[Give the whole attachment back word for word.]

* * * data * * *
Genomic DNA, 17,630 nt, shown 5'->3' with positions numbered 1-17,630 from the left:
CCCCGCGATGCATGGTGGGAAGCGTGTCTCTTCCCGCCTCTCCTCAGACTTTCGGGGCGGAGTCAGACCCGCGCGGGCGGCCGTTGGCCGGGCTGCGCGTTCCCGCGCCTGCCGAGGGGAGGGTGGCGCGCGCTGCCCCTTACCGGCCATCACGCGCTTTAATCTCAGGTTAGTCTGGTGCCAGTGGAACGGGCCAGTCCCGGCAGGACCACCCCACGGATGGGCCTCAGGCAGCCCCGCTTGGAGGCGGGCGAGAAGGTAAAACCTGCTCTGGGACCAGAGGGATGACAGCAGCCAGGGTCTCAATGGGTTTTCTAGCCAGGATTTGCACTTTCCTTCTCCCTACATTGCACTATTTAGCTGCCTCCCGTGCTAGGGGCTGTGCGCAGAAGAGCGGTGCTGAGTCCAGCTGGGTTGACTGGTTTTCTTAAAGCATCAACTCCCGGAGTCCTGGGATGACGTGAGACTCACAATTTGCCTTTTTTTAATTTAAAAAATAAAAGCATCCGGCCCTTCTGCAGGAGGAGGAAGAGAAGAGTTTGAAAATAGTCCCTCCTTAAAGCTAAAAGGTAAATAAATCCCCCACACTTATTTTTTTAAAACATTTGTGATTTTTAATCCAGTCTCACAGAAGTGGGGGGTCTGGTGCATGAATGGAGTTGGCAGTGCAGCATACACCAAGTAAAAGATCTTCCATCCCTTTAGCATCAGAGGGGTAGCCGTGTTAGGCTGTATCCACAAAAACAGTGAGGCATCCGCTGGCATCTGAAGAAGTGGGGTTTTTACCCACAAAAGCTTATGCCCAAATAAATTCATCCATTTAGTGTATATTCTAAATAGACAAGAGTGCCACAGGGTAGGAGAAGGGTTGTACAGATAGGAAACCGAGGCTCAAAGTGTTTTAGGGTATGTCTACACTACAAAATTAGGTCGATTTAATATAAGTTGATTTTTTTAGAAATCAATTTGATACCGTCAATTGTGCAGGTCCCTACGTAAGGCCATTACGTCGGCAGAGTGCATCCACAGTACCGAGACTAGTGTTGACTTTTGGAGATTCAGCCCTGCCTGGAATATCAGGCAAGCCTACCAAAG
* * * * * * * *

Genomic DNA, 17,630 nt, shown 5'->3' with positions numbered 1-17,630 from the left:
CCCCGCGATGCATGGTGGGAAGCGTGTCTCTTCCCGCCTCTCCTCAGACTTTCGGGGCGGAGTCAGACCCGCGCGGGCGGCCGTTGGCCGGGCTGCGCGTTCCCGCGCCTGCCGAGGGGAGGGTGGCGCGCGCTGCCCCTTACCGGCCATCACGCGCTTTAATCTCAGGTTAGTCTGGTGCCAGTGGAACGGGCCAGTCCCGGCAGGACCACCCCACGGATGGGCCTCAGGCAGCCCCGCTTGGAGGCGGGCGAGAAGGTAAAACCTGCTCTGGGACCAGAGGGATGACAGCAGCCAGGGTCTCAATGGGTTTTCTAGCCAGGATTTGCACTTTCCTTCTCCCTACATTGCACTATTTAGCTGCCTCCCGTGCTAGGGGCTGTGCGCAGAAGAGCGGTGCTGAGTCCAGCTGGGTTGACTGGTTTTCTTAAAGCATCAACTCCCGGAGTCCTGGGATGACGTGAGACTCACAATTTGCCTTTTTTTAATTTAAAAAATAAAAGCATCCGGCCCTTCTGCAGGAGGAGGAAGAGAAGAGTTTGAAAATAGTCCCTCCTTAAAGCTAAAAGGTAAATAAATCCCCCACACTTATTTTTTTAAAACATTTGTGATTTTTAATCCAGTCTCACAGAAGTGGGGGGTCTGGTGCATGAATGGAGTTGGCAGTGCAGCATACACCAAGTAAAAGATCTTCCATCCCTTTAGCATCAGAGGGGTAGCCGTGTTAGGCTGTATCCACAAAAACAGTGAGGCATCCGCTGGCATCTGAAGAAGTGGGGTTTTTACCCACAAAAGCTTATGCCCAAATAAATTCATCCATTTAGTGTATATTCTAAATAGACAAGAGTGCCACAGGGTAGGAGAAGGGTTGTACAGATAGGAAACCGAGGCTCAAAGTGTTTTAGGGTATGTCTACACTACAAAATTAGGTCGATTTAATATAAGTTGATTTTTTTAGAAATCAATTTGATACCGTCAATTGTGCAGGTCCCTACGTAAGGCCATTACGTCGGCAGAGTGCATCCACAGTACCGAGACTAGTGTTGACTTTTGGAGATTCAGCCCTGCCTGGAATATCAGGCAAGCCTACCAAAG